Unique bacteria-killing chemicals, you say? Hmm... I wonder who would be interested in that?

GIF from "The Professional."

Scientists initially dove into the jungle that is our nasal cavities because of one particular bacteria.

They wanted to figure out the habits of that bacteria, which can sometimes cause antibiotic-resistant infections.

But in the dark recesses of the nasal cavity, they found a competitor instead — a closely related cousin named Staphylococcus lugdunensis. And where they found the lugdunensis, they didn't find the bad bacteria.

Instead, they found that the lugdunensis spits out a never-seen-before chemical that's really, really good at killing other bacteria. The scientists were understandably excited and named the chemical "lugdunin." They also reported their findings in the journal Nature on July 27, 2016.

This is important because we need new antibiotics to fight off superbugs.

A doctor scrubs up before surgery in order to prevent infection. Photo by Christopher Furlong/Getty Images.

The overuse of antibiotics has caused some bacteria to become resistant to those antibiotics, turning them into what are sometimes called "superbugs." And these superbugs can be pretty dangerous. One, known as MRSA, infected over 80,000 people in the United States in 2011.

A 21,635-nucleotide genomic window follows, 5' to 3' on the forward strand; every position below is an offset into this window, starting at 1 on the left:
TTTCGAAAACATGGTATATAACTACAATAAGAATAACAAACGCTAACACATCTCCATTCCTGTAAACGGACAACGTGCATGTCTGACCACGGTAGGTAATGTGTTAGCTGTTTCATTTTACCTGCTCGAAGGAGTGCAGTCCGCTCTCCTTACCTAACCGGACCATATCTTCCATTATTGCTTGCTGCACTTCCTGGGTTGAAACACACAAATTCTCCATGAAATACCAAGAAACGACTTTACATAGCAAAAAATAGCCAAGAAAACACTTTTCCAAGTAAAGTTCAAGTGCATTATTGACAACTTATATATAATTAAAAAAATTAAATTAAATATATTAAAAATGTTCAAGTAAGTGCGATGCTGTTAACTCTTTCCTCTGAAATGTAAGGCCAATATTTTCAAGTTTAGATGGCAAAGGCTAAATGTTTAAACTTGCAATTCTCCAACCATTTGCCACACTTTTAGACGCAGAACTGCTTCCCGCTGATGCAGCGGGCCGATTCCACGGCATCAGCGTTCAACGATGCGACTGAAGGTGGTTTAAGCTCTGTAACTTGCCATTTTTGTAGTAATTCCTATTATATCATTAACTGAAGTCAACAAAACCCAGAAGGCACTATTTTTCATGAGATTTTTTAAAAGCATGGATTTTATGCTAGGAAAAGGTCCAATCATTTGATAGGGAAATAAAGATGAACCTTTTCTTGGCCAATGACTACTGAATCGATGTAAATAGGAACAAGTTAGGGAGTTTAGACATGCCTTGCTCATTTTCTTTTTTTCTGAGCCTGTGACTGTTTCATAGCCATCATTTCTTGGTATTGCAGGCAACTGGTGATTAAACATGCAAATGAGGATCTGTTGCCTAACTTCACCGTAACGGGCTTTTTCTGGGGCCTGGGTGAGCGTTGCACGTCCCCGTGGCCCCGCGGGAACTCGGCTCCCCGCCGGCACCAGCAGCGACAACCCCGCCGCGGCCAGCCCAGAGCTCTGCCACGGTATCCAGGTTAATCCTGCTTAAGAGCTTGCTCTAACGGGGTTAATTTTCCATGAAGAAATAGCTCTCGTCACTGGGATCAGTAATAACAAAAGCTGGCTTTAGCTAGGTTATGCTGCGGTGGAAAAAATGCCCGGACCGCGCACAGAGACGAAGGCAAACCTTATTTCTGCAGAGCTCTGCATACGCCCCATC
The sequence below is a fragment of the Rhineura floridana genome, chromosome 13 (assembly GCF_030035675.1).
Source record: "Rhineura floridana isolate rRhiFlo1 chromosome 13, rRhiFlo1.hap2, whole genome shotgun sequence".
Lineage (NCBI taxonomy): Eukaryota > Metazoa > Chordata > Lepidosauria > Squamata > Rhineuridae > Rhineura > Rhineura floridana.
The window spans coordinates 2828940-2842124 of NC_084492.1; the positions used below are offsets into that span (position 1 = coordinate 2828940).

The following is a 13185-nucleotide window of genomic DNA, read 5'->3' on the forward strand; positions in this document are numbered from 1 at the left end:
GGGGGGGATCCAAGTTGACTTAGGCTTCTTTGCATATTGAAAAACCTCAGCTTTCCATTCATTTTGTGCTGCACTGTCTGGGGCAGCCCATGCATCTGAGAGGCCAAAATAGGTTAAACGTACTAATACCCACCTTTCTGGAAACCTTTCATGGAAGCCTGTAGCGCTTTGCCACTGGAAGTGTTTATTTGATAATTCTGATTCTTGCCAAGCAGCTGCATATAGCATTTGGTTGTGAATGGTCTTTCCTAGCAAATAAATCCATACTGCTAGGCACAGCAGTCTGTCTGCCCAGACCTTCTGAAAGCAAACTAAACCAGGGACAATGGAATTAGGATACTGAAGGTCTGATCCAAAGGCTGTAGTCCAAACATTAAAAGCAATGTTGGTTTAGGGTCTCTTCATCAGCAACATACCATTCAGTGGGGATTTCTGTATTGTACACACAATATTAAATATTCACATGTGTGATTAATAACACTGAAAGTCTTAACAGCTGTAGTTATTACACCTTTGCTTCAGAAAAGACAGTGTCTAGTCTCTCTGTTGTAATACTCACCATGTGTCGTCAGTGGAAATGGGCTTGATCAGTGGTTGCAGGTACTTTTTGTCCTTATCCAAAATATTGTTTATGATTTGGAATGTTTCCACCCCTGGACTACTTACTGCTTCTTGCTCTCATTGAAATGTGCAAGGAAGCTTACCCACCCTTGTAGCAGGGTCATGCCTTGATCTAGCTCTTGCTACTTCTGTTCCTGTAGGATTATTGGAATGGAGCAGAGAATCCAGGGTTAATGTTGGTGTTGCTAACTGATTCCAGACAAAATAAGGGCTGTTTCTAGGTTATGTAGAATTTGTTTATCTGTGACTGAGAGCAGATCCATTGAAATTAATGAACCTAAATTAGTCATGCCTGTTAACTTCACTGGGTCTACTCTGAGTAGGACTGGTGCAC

Guess what lugdunin can kill, though? Yup. MRSA — plus some other potentially harmful infections too. And since we haven't used the antibiotic before, it means superbugs probably can't resist it either.

Interestingly, scientists aren't completely sure how lugdunin works yet. Most antibiotics target delicate machinery inside bacteria in order to shut them down, but lugdunin seems like it might do something else we haven't quite figured out yet.

This discovery is huge, and one day, it could save lives.

Obviously, this discovery is in its very early stages and will need a lot more research before we can figure out whether it's both effective and safe for people to use. But lugdunin could one day lead to new antibiotic drugs.

If we're clever and dedicated and willing to look in some ... unusual places, superbugs could be totally beatable.